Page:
"Minister [Rinkevics] noted that work had already been carried out to resolve this problem, including with the participation of the Finance Ministry. Latvian and Estonian ambassadors to Ukraine are working together on this issue, because Estonia was also included in this list," reads the report.
According to Rinkevics, this situation has arisen due to the incorrect interpretation of the new tax legislation in Latvia, which foresees a zero rate of tax on reinvested profit. This system cannot be considered as tax-free, since dividends are taxed in Latvia.
Earlier, the Latvian Foreign Ministry stated that the inclusion of Latvia in the list of offshore zones by Ukraine was a mistake. Representatives of the Latvian Foreign Ministry contacted the Ukrainian government to discuss measures to resolve the problem.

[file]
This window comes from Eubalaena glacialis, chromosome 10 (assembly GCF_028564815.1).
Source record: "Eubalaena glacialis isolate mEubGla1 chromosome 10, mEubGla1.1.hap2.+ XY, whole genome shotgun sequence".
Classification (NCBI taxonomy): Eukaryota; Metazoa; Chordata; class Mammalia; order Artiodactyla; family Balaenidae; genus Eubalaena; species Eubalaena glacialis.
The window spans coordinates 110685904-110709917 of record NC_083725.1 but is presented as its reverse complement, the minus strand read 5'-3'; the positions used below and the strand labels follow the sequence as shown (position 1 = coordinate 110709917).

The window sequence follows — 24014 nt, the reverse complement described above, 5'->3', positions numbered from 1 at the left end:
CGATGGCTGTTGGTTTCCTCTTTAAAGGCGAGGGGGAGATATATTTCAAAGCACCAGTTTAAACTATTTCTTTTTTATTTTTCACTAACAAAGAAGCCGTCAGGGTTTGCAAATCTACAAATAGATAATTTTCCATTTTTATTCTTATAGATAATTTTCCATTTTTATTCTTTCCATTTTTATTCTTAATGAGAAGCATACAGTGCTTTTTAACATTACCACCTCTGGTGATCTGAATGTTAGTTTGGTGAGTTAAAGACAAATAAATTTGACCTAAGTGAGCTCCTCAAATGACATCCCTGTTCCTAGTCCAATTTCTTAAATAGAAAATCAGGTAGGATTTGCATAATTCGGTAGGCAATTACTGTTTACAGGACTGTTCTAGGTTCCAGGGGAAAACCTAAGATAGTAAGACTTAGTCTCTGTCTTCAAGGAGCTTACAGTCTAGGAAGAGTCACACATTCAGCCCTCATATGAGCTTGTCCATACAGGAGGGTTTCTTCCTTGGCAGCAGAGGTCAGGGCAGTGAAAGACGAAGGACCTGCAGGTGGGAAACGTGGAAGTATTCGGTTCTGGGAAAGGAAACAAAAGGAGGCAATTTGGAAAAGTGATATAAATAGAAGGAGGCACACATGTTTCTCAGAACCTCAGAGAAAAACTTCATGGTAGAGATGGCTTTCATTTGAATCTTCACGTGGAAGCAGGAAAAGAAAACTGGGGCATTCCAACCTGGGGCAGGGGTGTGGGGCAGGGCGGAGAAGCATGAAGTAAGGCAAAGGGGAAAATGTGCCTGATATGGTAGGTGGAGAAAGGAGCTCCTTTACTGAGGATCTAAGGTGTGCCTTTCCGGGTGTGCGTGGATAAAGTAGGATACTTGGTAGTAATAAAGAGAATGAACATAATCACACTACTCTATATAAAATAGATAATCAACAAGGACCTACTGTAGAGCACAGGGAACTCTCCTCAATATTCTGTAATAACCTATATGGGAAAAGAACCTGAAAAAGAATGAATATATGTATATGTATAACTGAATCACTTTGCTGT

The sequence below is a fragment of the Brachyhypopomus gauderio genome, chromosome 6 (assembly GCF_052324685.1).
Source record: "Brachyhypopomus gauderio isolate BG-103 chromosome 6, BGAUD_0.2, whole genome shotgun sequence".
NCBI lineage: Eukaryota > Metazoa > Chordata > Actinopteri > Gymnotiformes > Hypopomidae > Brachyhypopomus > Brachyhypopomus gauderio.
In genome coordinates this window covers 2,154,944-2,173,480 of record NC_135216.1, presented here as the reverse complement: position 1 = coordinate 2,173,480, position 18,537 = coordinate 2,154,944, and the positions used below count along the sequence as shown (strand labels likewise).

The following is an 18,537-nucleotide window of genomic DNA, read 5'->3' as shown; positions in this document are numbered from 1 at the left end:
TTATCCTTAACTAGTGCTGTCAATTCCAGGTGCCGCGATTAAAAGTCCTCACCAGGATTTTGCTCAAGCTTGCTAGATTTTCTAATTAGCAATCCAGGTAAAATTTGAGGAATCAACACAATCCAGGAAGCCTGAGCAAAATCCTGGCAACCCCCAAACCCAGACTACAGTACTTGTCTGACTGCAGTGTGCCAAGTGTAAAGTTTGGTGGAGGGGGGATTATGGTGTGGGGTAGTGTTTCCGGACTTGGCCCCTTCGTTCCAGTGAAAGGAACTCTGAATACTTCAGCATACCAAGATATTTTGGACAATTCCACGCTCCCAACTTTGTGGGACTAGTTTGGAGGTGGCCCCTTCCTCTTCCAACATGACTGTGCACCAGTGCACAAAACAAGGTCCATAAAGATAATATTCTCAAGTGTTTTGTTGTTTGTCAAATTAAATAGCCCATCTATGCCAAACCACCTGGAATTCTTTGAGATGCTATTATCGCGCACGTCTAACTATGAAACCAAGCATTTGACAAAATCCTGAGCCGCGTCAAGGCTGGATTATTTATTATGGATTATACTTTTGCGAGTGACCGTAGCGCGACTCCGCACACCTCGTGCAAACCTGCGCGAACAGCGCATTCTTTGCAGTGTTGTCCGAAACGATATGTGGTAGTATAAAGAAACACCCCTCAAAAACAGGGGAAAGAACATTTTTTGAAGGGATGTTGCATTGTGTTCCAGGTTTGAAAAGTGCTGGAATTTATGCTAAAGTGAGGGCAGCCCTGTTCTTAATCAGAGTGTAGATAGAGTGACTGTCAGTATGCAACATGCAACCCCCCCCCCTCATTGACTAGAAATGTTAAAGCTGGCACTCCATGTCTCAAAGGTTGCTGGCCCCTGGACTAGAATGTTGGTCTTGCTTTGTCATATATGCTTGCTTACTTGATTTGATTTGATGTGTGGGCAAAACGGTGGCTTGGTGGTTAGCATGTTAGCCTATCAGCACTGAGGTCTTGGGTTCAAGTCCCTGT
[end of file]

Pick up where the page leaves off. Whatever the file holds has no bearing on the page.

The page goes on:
It was reported that a similar problem in economic relations between Ukraine and Estonia had already been discussed on January 25 during a telephone conversation between Ukrainian Prime Minister Volodymyr Groysman and Estonian Prime Minister Juri Ratas. Groysman said that this list was not a "list of offshore zones." Following the talks, the prime ministers agreed to instruct the finance ministries and the tax authorities of the two countries to establish interaction and hold, if needed, the necessary consultations so as to resolve possible misunderstandings.
The Estonian Finance Ministry agreed that the list is not about offshore zones, but about the "countries which Ukraine advises to pay special attention to transfer pricing agreements." The Estonian Finance Ministry said that it was currently working in close contact with the Ukrainian side, so that Estonia in Ukraine could not be included in the list of suspected states for doing business.
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